Elifelet's afternoon club was opened in 2014 in response to the dire need for a safe environment that would provide an educational framework for children with special educational and emotional requirements. Refugee children have a particularly difficult time adjusting to the Israeli educational framework, because they lack the appropriate training and language skills, compounded by their harsh living conditions and the deprivation they have known thus far.
Through our 6-7 year old club, and later, we are trying to ensure the healthy development of these children. Moreover, we are working to facilitate their entry into the regular Israeli educational system, so that eventually, each child can realize her or his potential and go on to become an asset to society.
In addition to the principal activities involving children, we also make use of the club premises, after hours, to train parents and caregivers at refugee daycare centers. At night, the club becomes a center for learning and team-building. Our teachers and counsellors volunteer extra hours to encourage parents to become more involved with their children as well as to strengthen our relationship with the African refugee community. Our aim is for the community to become independent so its residents are capable of building afternoon clubs for their children by themselves.
Our reward is in our success: young children with vacant eyes become alert and radiant when they are warmly welcomed into the club by our team of teachers and volunteers. For the first time in their lives, they are in a suitable, enriching environment. Please help us bring joy to many other children who seek it by making a donation or volunteering your assistance. Together, we will make these children safe.
The medical-therapeutic-developmental project of Elifelet
Only one third of the refugee children in South Tel Aviv have medical insurance through a Health Maintenance Organization (HMO). Even those who have this form of medical insurance, still get limited coverage, that does not include dental care. Consequently, none of the refugee children are entitled to dental care.
Elifelet is operating a medical project to give urgent care to children aged 0 to 6, who are cared for in the babysitting centers that are under Elifelet's supervision, and in Elifelet's own afternoon clubs. To end, we have hired professional volunteers who are physicians, dentists, social works and pyschologists.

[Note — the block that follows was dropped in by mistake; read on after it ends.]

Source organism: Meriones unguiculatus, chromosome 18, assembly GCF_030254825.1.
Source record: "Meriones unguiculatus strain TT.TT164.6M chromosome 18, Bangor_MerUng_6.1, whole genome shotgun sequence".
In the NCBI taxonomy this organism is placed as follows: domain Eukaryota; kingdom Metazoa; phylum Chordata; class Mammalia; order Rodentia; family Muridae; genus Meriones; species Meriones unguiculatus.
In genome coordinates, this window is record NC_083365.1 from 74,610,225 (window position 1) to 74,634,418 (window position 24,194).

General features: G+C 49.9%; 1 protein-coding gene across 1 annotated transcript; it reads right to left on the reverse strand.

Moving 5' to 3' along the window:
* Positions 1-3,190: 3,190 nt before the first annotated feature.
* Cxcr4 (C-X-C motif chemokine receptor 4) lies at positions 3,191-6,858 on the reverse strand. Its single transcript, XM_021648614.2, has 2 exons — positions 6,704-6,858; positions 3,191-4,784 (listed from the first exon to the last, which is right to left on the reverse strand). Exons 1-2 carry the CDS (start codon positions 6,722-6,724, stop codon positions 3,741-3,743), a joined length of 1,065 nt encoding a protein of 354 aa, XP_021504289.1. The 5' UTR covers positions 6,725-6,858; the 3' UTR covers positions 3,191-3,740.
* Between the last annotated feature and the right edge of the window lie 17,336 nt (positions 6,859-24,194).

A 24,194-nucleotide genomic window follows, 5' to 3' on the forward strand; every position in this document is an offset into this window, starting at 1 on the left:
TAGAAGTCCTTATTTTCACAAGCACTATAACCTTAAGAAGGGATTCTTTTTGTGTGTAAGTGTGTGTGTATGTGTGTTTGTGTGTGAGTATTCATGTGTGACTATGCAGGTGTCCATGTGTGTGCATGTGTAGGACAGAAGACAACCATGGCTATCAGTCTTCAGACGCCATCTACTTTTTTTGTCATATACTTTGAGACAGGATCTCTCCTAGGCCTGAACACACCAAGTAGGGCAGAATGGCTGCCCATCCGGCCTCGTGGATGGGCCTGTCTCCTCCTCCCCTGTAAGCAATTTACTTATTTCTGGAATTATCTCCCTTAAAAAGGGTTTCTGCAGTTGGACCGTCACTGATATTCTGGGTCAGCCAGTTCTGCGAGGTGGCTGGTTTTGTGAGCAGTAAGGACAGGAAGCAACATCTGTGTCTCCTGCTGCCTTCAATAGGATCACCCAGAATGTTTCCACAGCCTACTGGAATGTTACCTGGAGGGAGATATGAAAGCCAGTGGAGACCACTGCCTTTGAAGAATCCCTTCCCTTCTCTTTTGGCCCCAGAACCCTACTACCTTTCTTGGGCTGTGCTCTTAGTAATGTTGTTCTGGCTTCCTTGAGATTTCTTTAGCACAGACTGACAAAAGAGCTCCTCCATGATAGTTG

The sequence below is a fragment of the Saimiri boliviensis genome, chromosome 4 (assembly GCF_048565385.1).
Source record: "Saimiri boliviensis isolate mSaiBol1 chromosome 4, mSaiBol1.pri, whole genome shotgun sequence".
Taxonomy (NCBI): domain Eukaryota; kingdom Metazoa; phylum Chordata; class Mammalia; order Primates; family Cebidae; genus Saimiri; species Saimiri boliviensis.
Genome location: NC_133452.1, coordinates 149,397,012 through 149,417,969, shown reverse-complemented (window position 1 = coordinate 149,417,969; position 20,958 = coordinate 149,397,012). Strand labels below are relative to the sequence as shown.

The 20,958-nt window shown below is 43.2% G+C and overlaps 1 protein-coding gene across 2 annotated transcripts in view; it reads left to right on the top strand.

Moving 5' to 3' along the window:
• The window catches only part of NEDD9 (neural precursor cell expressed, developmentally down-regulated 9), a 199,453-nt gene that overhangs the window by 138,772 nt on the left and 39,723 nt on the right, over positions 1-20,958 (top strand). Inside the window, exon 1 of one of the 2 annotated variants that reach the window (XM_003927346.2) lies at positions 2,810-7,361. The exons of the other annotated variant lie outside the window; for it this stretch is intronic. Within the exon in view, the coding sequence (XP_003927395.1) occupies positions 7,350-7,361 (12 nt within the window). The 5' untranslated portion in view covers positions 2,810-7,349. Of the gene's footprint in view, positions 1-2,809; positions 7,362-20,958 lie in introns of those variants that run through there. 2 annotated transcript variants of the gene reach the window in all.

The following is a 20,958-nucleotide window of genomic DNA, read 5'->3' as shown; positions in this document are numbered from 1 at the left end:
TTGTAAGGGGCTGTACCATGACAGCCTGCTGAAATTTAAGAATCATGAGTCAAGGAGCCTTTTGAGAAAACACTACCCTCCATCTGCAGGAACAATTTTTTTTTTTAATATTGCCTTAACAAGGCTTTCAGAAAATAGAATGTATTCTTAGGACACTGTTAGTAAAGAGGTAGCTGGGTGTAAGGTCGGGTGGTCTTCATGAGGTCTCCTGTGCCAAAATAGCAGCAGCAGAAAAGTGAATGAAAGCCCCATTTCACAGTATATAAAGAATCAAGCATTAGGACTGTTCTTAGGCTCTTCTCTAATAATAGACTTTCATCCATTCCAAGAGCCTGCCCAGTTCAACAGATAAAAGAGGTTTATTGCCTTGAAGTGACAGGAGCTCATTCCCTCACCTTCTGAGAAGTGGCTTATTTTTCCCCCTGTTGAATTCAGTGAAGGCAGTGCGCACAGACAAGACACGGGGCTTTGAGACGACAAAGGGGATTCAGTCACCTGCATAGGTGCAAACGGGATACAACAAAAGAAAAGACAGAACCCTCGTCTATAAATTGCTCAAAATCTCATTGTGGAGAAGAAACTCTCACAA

How does this medical project work?
The medical aid project rests on a number of essential spheres of activity:
- Identification and training – Experts in child development, volunteer to visit the nurseries regularly and identify babies and toddlers with medical or developmental problems. These professionals then teach the parents and the volunteers how best way to help these young children.
- Vaccines and medical treatments – Elifelet receive vaccines and other necessary medical treatments from the Be'Terem clinic and Physicians for Human Rights organization as well as from medical experts who volunteer to work with the children.
- Dental Healthcare – A group of dentists volunteer their time and expertise to provide dental care to the children. Elifelet receives aid from the Faculty of Dentistry at Tel Aviv University and from other wonderful private dentists who treat the children at no cost.
- Special Needs – Experts in psychology and speech therapy help the children who have special needs and train volunteers to work with them. Elifelet always needs more experts in these fields.
- Transportation – Volunteers drive the children to the various medical or dental treatments.
- Equipment – Donors who are interested in purchasing 'First Aid' kits for the nurseries
Elifelet’s Coloring Book: All the Colors of the Rainbow
The greatest Israeli illustrators and children's authors have donated their talents to help us create an exceptional project. It invites us all --big and small-- to make the refugee children's future brighter by purchasing this lovely book, All the Colors of the Rainbow, and coloring in its pages.
Renowned children's authors, Datia Ben Dor and Yehuda Atlas, together with the most popular illustrators, have offered their services to create a magical book. It is a veritable work of art, emphasizing values such as: compassion, empathy, mutual responsibility, tolerance, self-acceptance and acceptance of those who are different. Our hardback volume contains 84 pages with 39 wonderful illustrations just waiting to be colored in. These illustrations tell the stories of the every day lives of the refugee children, who, like our own, want to be seen and heard, and have a happy childhood. We invite you to help us change the reality of their lives by buying this book.
The Elifelet Fair: An event to launch "All the Colors of the Rainbow"
Our heartfelt thanks go to Yehuda Atlas and Datia BenDor for donating their poems to our book.
We thank all thirty-nine wonderful illustrators for their willingness and their generosity in giving the best of their talents and creativity and making this magical book come alive: David Polonsky, Rutu Modan, Zeev Englemayer, Inbal Even, Orit Bergman, Amitai Sandy, Michal Tamir Edry, Itamar Daube, Dani Kerman, Michelle Kishka, Naama Benziman, Geffen Rafaeli, Aya Gordon Noy, Shahar Kober, Roni Pahima, Tsahi Farber, Inbal Leitner, Ovadia Benishu, Tamar Moshkovich, Jenny Meilihove, Hilit Shefer, Itzik Rennert, Aviel Basil, Ori Toor, Orit Arif, Ami Rubinger, Yossi Abulafia, Gilad Seliktar, Vali Mintzi, Miki Bencnaan, Amit Treinin, Danielle Peleg, Hadar Reuven, Tali Ylonetzki, Merav Salomon, Netalie Gvirtz, Nir Molad, Noam Nadav and Omer Hoffmann.